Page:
"Well," said Logan, "I have a nice piece of land south of Venusport a ways. Me and my wife developed it and we've been farming it for over twenty-five years. But my wife died last year and I just sort of lost heart in this place. I figured maybe that new satellite will give me a start again. You'll have to have farmers to feed the people. And I can farm anything from chemicals to naturals, in hard rock or muddy water." He paused and clamped his jaws together and said proudly, "My father was a farmer, and his father before him. One of the first to put a plow into Venusian topsoil!"

"Yes—uh—of course, Mr. Logan," mumbled Roger. "I don't think there'll—er—be any trouble about it."

The young cadet hadn't heard a word Hyram Logan had said, but instead had been gazing happily into the eyes of Jane Logan. He stamped the application and indicated the door to Tom's screening room, following the girl wistfully with his eyes. He muttered to himself, "There ought to be more applicants like Farmer Logan and his daughter for the brave new world of Roald!"

"And if there were, Cadet Manning," roared Captain Strong, standing in the doorway from the hall, "we'd probably wind up with a satellite filled with beautiful women!"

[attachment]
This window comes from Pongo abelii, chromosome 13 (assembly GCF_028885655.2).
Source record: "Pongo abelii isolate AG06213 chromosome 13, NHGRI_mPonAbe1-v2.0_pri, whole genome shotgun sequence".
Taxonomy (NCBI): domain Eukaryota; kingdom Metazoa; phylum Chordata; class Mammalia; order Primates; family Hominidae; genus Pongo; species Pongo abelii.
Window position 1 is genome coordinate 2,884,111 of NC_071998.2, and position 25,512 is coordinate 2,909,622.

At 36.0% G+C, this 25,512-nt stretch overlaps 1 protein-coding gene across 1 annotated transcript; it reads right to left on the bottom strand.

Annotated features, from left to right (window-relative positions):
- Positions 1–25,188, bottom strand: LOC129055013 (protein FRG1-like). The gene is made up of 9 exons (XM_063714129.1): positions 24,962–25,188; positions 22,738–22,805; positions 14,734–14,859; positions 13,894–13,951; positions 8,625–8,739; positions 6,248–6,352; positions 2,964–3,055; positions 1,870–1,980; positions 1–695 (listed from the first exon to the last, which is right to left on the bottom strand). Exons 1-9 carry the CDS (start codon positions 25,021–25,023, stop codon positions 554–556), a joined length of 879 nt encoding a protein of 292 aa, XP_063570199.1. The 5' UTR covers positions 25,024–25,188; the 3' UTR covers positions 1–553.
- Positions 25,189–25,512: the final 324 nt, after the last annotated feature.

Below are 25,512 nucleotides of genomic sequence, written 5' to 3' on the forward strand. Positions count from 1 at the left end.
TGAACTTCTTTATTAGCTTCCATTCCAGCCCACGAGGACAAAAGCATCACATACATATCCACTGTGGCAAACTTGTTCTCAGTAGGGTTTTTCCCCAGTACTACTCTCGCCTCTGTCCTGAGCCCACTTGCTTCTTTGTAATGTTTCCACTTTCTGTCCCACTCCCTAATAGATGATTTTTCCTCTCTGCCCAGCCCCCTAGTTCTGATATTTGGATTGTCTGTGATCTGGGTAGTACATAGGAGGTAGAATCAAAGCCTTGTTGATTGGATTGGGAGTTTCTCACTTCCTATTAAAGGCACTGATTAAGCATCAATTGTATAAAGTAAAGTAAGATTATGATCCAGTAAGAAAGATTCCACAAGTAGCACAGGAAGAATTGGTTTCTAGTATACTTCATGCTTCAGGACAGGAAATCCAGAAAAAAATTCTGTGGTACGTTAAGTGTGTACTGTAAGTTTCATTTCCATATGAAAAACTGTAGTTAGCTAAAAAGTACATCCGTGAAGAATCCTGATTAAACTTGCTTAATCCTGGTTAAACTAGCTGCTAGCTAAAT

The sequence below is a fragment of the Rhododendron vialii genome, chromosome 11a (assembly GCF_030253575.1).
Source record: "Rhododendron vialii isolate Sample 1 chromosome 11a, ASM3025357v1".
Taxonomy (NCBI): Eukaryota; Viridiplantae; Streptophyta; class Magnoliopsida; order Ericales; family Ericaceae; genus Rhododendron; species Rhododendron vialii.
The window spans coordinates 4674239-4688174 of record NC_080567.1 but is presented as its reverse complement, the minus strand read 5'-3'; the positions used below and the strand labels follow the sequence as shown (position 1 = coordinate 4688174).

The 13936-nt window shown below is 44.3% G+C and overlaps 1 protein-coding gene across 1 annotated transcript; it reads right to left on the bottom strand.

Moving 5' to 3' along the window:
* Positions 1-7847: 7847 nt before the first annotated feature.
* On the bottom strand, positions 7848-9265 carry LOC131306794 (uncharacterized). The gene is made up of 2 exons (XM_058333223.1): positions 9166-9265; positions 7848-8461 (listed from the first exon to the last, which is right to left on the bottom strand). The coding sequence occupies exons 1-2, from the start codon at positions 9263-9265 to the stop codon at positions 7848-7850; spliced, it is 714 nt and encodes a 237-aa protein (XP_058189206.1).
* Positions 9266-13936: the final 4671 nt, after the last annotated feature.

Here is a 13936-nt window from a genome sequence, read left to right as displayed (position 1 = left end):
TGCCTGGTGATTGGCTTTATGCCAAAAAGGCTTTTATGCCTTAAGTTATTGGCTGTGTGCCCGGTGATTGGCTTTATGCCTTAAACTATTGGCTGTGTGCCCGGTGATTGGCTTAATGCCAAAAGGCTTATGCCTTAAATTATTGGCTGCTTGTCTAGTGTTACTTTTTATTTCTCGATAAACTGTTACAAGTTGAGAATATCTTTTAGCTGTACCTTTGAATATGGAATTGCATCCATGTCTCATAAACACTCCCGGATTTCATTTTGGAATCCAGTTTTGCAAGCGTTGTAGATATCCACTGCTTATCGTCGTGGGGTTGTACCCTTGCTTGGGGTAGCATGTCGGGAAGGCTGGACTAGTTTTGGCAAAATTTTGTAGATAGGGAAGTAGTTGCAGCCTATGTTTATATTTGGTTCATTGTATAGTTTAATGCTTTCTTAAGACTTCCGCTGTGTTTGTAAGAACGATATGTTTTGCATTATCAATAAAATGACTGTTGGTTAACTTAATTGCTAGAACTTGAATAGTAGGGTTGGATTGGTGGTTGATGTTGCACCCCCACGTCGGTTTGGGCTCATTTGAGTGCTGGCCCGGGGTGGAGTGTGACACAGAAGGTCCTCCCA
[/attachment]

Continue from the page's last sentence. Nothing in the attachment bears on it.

"Yes, sir! Er—no, sir," stuttered Roger, jerking himself to attention. "I mean, what's wrong with that?"

"By the rings of Saturn," declared Strong, "you'll never change, Manning!"

Roger grinned. "I hope not, sir."

The door to Tom's room opened and the curly-haired cadet walked in holding an application.

"Captain Strong," he said, "could I see you a minute?"

"Sure, Tom. Any trouble?" asked Strong.

Tom handed him the application silently and waited. Strong read the sheet and turned to Tom. "You know what to do in a case like this, Tom. Why come to me?"

Tom screwed up his face, thinking. "I don't know, sir. There's something different about this fellow. Astro passed him with flying colors. Said he knew as much about a reactor unit as he did. Roger passed him too."